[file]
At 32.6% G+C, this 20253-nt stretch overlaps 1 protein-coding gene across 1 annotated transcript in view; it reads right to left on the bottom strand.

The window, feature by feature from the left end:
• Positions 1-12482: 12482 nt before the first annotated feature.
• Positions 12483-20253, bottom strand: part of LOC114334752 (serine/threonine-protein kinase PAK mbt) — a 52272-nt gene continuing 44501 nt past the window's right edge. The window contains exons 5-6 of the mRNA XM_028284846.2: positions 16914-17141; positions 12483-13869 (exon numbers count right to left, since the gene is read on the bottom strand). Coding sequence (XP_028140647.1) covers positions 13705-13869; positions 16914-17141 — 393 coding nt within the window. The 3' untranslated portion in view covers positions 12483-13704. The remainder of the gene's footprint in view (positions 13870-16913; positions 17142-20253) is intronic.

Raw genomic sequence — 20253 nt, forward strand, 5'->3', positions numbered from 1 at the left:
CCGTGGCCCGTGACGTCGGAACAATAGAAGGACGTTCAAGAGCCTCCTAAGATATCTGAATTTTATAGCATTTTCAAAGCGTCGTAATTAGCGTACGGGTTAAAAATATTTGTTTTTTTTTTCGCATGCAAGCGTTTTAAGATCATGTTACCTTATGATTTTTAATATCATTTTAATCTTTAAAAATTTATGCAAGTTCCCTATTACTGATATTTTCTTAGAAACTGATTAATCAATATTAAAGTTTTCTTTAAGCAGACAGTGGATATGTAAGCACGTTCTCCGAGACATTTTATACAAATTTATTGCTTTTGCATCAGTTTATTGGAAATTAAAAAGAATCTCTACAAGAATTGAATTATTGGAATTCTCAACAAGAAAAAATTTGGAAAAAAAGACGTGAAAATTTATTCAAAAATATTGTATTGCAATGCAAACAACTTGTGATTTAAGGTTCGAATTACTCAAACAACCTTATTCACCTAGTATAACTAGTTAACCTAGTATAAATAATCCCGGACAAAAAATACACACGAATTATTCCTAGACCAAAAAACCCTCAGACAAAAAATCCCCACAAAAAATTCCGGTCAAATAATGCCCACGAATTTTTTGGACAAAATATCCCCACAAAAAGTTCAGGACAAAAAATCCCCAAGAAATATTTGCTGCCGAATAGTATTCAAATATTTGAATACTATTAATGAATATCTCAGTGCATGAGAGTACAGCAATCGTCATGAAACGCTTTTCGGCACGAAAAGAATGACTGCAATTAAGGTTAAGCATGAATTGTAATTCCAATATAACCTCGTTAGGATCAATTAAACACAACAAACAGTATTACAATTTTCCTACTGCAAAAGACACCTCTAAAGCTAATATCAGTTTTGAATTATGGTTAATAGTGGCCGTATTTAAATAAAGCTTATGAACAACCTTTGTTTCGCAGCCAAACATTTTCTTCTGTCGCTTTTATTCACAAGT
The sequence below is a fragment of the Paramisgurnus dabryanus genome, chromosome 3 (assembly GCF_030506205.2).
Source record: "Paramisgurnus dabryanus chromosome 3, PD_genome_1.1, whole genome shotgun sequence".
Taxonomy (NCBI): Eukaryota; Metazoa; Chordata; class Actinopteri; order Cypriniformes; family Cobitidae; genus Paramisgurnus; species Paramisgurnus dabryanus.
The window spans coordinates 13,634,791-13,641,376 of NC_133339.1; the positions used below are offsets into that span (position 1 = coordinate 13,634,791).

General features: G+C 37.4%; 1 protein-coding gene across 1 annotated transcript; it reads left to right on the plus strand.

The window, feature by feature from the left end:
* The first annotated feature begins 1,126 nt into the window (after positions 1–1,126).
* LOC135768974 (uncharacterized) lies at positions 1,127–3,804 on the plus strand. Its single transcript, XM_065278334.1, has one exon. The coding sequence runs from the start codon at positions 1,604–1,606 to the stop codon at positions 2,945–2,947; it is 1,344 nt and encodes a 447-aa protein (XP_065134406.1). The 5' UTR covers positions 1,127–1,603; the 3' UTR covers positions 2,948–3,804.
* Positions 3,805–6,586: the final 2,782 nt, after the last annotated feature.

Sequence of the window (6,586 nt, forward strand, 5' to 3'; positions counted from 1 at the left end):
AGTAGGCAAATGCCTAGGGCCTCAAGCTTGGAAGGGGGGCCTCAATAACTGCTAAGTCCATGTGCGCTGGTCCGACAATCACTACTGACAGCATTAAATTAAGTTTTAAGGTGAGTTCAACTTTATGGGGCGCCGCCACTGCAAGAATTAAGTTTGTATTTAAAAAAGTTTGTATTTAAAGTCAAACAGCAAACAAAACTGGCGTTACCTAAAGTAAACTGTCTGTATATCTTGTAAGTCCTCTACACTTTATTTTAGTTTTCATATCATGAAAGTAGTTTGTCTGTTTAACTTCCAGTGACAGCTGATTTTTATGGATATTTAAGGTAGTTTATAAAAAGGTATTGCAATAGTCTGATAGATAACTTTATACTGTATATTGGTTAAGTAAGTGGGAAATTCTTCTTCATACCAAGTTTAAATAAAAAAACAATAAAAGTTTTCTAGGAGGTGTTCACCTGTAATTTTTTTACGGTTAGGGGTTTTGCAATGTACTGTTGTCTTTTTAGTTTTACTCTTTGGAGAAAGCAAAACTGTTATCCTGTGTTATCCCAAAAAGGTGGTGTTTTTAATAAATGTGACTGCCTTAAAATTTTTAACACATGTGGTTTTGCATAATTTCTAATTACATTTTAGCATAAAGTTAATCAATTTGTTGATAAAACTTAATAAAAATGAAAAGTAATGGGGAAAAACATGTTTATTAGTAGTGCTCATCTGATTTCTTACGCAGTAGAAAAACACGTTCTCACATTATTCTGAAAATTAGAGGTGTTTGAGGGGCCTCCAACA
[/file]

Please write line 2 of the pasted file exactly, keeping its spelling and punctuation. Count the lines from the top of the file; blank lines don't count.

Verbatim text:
The window, feature by feature from the left end: